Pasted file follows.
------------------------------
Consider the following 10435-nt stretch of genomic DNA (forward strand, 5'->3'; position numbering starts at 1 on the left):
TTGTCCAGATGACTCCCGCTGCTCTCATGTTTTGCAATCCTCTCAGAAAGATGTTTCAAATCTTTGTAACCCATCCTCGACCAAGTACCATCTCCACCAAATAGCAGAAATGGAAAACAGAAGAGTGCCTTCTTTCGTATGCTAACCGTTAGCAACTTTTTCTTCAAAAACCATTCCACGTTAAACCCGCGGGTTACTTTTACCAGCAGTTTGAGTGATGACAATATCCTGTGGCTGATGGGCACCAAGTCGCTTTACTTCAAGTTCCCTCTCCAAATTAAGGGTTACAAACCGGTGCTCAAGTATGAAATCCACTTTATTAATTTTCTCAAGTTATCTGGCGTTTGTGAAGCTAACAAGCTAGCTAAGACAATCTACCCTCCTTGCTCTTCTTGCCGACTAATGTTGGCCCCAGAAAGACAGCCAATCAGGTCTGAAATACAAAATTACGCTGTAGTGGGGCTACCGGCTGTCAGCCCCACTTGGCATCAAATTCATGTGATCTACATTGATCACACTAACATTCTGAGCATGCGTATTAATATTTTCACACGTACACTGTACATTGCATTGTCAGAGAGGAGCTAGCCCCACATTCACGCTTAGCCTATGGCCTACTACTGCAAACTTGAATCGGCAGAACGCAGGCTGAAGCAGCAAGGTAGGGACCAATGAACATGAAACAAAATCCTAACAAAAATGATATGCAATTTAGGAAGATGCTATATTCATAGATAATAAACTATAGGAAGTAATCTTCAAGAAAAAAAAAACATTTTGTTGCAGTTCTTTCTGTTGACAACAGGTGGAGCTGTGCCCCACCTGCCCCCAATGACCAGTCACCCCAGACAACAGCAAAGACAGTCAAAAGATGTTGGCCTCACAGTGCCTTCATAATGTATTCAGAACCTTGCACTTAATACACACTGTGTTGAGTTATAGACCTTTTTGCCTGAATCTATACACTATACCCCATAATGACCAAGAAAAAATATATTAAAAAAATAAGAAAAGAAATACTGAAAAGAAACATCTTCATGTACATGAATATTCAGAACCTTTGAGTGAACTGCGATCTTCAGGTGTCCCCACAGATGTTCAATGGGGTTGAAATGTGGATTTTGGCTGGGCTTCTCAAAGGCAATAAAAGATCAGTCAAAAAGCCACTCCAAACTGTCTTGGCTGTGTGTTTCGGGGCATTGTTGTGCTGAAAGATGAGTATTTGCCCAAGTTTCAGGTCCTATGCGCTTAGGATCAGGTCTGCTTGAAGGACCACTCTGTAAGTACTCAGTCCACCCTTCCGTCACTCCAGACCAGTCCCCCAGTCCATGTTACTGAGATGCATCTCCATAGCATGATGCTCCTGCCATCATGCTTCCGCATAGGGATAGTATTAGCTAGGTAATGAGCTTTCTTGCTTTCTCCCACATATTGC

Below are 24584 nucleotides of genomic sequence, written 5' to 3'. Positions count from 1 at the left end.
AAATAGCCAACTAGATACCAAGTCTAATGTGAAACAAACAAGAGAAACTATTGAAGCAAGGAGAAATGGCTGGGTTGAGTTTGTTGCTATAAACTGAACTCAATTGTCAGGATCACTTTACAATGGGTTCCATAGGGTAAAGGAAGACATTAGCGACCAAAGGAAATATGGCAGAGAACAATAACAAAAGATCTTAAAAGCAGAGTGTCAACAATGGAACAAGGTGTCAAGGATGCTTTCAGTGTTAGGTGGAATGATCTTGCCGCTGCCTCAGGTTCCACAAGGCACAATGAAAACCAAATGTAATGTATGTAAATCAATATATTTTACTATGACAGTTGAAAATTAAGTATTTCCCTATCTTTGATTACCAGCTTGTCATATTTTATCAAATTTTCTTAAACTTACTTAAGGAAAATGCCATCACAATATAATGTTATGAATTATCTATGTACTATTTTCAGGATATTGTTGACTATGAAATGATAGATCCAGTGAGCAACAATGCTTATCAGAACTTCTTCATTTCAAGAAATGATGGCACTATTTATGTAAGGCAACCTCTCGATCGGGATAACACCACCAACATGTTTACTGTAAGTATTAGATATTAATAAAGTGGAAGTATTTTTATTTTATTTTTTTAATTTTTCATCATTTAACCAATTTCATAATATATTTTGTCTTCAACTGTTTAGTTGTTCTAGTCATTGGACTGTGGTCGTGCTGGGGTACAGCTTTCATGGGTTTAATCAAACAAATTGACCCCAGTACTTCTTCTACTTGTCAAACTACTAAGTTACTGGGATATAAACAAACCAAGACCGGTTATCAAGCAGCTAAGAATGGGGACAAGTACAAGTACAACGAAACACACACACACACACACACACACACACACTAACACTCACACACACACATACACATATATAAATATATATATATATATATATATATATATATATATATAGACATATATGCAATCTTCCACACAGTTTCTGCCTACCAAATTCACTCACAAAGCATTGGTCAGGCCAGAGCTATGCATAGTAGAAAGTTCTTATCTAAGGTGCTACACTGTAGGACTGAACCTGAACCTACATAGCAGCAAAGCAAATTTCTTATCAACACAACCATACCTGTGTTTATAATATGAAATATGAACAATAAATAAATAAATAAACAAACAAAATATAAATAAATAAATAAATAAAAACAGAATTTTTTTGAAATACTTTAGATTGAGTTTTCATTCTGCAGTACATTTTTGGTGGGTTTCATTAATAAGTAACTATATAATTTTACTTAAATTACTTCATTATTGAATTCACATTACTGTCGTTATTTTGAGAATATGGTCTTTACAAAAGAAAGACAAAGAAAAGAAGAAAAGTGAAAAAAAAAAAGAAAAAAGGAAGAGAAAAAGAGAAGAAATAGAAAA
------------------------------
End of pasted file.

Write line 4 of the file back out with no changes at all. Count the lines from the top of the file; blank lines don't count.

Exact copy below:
AAATAGCCAACTAGATACCAAGTCTAATGTGAAACAAACAAGAGAAACTATTGAAGCAAGGAGAAATGGCTGGGTTGAGTTTGTTGCTATAAACTGAACTCAATTGTCAGGATCACTTTACAATGGGTTCCATAGGGTAAAGGAAGACATTAGCGACCAAAGGAAATATGGCAGAGAACAATAACAAAAGATCTTAAAAGCAGAGTGTCAACAATGGAACAAGGTGTCAAGGATGCTTTCAGTGTTAGGTGGAATGATCTTGCCGCTGCCTCAGGTTCCACAAGGCACAATGAAAACCAAATGTAATGTATGTAAATCAATATATTTTACTATGACAGTTGAAAATTAAGTATTTCCCTATCTTTGATTACCAGCTTGTCATATTTTATCAAATTTTCTTAAACTTACTTAAGGAAAATGCCATCACAATATAATGTTATGAATTATCTATGTACTATTTTCAGGATATTGTTGACTATGAAATGATAGATCCAGTGAGCAACAATGCTTATCAGAACTTCTTCATTTCAAGAAATGATGGCACTATTTATGTAAGGCAACCTCTCGATCGGGATAACACCACCAACATGTTTACTGTAAGTATTAGATATTAATAAAGTGGAAGTATTTTTATTTTATTTTTTTAATTTTTCATCATTTAACCAATTTCATAATATATTTTGTCTTCAACTGTTTAGTTGTTCTAGTCATTGGACTGTGGTCGTGCTGGGGTACAGCTTTCATGGGTTTAATCAAACAAATTGACCCCAGTACTTCTTCTACTTGTCAAACTACTAAGTTACTGGGATATAAACAAACCAAGACCGGTTATCAAGCAGCTAAGAATGGGGACAAGTACAAGTACAACGAAACACACACACACACACACACACACACACACTAACACTCACACACACACATACACATATATAAATATATATATATATATATATATATATATATATATATAGACATATATGCAATCTTCCACACAGTTTCTGCCTACCAAATTCACTCACAAAGCATTGGTCAGGCCAGAGCTATGCATAGTAGAAAGTTCTTATCTAAGGTGCTACACTGTAGGACTGAACCTGAACCTACATAGCAGCAAAGCAAATTTCTTATCAACACAACCATACCTGTGTTTATAATATGAAATATGAACAATAAATAAATAAATAAACAAACAAAATATAAATAAATAAATAAATAAAAACAGAATTTTTTTGAAATACTTTAGATTGAGTTTTCATTCTGCAGTACATTTTTGGTGGGTTTCATTAATAAGTAACTATATAATTTTACTTAAATTACTTCATTATTGAATTCACATTACTGTCGTTATTTTGAGAATATGGTCTTTACAAAAGAAAGACAAAGAAAAGAAGAAAAGTGAAAAAAAAAAAGAAAAAAGGAAGAGAAAAAGAGAAGAAATAGAAAA